Because even when they are devastated. Even when they are tired. Even when they are losing hope. Even as conspiracy theories thrive, medicine is politicized, and sound science is rejected. As an out-of-control pandemic wrecks havoc on the community they serve...

Even then.

Perhaps, especially then.

Healthcare workers show up.

❤️ Healthcare burnout is at an all time high. Please share this message and thank a HCW today. They are STILL everyday heroes. ❤️"

The post has been shared widely, with fellow healthcare workers commenting with gratitude and solidarity:

"Thank you! Psychiatric nurse here. We are so tired and there just isn't enough to go around and still SO MANY that don't believe."

"I work with covid patients. My fellow X-ray techs and I take these patients chest and abdominal X-rays. It has been a battle, to say the least. It's a slap in the face to us to all by those who think it's the flu, or a hoax or don't wear masks. My coworker and I were talking today about how difficult it had been and even though things are better in Illinois, it's still here. We still work, no pay raises, cut hours, shifting of hours and nobody has taken vacation days since all this began. We are sad, tired, burned out and ridden with anxiety. Thank you for the thank you."

"[Thank you] for your observation and words of encouragement to all of us in this field. It is scary, heartbreaking and devastating, never would I have imagined encountering something like this in my career as I'm sure others have felt the same."

"Love this story, and it makes me sad at the same time, because this is about as close to the truth as it gets 😢 I work in EMS, and it's so disheartening, that people aren't taking this seriously, and they believe that masks are of no help at all! Please people, wake up....I will pray, that you aren't my next patient 😔"

"Yes! My husband is in EMS and has been caring for Covid patients several times a shift for months. He and at least 14 others in his service are out with Covid currently. We've been so careful but there's only so much you can do when it's your job. My entire family has it currently and it's awful. Hugs."

"This is so so true! As an ICU nurse I know the death of COVID all too well 😔 I try to avoid the ignorance of non-medical people, their misguided information frustrates and saddens me."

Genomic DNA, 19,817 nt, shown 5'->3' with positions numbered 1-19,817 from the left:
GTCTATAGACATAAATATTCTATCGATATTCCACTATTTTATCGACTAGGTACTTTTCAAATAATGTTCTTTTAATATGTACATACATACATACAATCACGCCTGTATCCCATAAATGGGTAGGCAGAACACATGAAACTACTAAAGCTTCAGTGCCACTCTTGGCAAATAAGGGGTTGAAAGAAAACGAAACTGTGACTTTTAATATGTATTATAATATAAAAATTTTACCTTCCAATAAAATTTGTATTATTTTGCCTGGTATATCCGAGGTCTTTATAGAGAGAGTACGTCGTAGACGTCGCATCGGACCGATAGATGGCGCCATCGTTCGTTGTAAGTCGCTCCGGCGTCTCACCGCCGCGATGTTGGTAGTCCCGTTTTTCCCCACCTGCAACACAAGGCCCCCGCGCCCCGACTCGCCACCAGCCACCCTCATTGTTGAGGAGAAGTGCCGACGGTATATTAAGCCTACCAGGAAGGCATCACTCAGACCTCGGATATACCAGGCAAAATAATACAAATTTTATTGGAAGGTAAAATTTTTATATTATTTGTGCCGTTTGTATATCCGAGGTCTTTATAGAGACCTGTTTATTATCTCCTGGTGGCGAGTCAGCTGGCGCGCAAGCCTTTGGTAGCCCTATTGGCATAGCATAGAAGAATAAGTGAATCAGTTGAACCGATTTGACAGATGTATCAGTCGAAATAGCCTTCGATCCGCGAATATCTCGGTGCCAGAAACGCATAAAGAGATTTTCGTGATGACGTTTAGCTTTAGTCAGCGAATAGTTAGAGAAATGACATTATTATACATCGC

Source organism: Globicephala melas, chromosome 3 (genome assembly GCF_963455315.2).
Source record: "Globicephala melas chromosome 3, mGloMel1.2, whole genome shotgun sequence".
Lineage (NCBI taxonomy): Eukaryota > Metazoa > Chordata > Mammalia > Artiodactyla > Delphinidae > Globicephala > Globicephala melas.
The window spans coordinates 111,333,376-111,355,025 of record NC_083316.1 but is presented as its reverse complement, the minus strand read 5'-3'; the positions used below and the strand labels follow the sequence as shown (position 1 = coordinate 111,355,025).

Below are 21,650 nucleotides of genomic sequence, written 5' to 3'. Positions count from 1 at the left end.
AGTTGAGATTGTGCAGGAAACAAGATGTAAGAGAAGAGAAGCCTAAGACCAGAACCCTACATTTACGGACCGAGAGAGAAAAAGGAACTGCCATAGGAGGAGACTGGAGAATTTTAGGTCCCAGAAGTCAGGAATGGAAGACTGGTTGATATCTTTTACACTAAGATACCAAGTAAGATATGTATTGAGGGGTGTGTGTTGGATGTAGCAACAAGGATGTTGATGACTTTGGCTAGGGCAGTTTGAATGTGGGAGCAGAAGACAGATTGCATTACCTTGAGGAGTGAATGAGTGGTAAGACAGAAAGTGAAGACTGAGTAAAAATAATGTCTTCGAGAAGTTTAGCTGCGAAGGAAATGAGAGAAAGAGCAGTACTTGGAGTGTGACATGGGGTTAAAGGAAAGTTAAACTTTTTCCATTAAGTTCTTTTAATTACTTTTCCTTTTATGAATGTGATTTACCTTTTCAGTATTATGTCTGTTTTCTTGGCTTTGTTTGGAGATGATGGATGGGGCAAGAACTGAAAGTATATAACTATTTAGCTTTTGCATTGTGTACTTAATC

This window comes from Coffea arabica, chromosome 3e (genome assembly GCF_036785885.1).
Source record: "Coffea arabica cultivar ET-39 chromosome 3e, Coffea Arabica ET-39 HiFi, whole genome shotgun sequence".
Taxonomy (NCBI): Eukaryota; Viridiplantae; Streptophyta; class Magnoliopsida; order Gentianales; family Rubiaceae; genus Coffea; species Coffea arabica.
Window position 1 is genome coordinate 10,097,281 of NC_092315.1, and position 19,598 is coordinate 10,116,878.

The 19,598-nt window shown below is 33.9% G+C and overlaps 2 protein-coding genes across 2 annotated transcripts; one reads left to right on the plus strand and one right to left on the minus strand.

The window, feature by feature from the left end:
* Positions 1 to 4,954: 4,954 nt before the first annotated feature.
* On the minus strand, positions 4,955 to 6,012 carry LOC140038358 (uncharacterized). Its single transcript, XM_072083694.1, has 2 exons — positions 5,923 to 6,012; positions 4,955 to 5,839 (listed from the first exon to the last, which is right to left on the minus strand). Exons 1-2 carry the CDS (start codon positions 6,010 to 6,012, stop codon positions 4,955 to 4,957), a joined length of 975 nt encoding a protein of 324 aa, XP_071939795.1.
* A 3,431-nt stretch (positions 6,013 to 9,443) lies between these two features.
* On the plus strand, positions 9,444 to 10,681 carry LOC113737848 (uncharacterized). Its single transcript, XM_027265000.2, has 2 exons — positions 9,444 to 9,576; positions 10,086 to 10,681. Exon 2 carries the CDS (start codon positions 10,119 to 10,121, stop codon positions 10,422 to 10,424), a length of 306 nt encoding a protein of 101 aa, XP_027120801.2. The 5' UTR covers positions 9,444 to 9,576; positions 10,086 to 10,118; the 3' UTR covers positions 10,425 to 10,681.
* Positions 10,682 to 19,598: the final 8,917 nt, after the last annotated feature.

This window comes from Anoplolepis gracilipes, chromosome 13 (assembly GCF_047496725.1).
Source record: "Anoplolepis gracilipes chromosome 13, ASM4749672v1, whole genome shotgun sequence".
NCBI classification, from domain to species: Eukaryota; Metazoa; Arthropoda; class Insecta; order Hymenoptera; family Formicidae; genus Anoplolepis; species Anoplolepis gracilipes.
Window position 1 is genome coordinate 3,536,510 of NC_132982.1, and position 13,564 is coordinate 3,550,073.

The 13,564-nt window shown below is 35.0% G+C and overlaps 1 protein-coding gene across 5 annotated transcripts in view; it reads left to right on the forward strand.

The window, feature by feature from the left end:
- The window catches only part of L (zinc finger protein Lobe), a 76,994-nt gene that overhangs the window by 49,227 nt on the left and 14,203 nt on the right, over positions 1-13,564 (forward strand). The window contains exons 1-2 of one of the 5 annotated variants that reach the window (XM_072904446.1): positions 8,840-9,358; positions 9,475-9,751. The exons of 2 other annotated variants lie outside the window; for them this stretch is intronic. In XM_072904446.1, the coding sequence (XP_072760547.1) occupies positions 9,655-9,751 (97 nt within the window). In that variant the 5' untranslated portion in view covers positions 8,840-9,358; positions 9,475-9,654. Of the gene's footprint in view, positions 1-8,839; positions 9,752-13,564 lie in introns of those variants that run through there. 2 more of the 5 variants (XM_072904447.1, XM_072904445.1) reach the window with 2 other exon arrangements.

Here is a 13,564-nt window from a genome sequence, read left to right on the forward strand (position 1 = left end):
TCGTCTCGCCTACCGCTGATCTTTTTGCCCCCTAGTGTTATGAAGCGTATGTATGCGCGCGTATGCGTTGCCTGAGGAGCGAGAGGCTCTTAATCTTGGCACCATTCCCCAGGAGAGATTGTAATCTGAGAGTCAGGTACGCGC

"I'm a health care worker. I was saying to my husband as I'm starting a 5 day rotation. I told him I'm filled with dread. My stomach is queasy, my heart hurts. I'm on the verge of tears.We are pushed to our limits. We're a small rural hospital, we get PPE but we have to take care of it until it's worn out or no longer safe. More rooms for COVID added weekly. All I can do is pray for safety of myself and my co workers. This thing is so real. I know how Ian feels. Much love MK."

"My husband is a nurse. He cares deeply for his patients. Covid is breaking his heart. We have to stay completely separate from him because on of our sons has leukemia. He lives in two rooms of our home. Climbs in and out of a window. He can't be hugged by his family! It is frustrating to read the posts that say this a political virus or a hoax. I am praying for your husband along with all our frontline workers."

"I am in RN in a COVID ICU and it's devastating what this disease is doing to people and so incredibly heartbreaking. Thank you for posting this as I do feel we have been forgotten."

Here's to all the healthcare workers who continue to show up, continue to care, continue to put their own lives and health on the line to save others. They continue to be the heroes of this battle and deserve our continued, unbridled support.


True

Judy Vaughan has spent most of her life helping other women, first as the director of House of Ruth, a safe haven for homeless families in East Los Angeles, and later as the Project Coordinator for Women for Guatemala, a solidarity organization committed to raising awareness about human rights abuses.

But in 1996, she decided to take things a step further. A house became available in the mid-Wilshire area of Los Angeles and she was offered the opportunity to use it to help other women and children. So, in partnership with a group of 13 people who she knew from her years of activism, she decided to make it a transitional residence program for homeless women and their children. They called the program Alexandria House.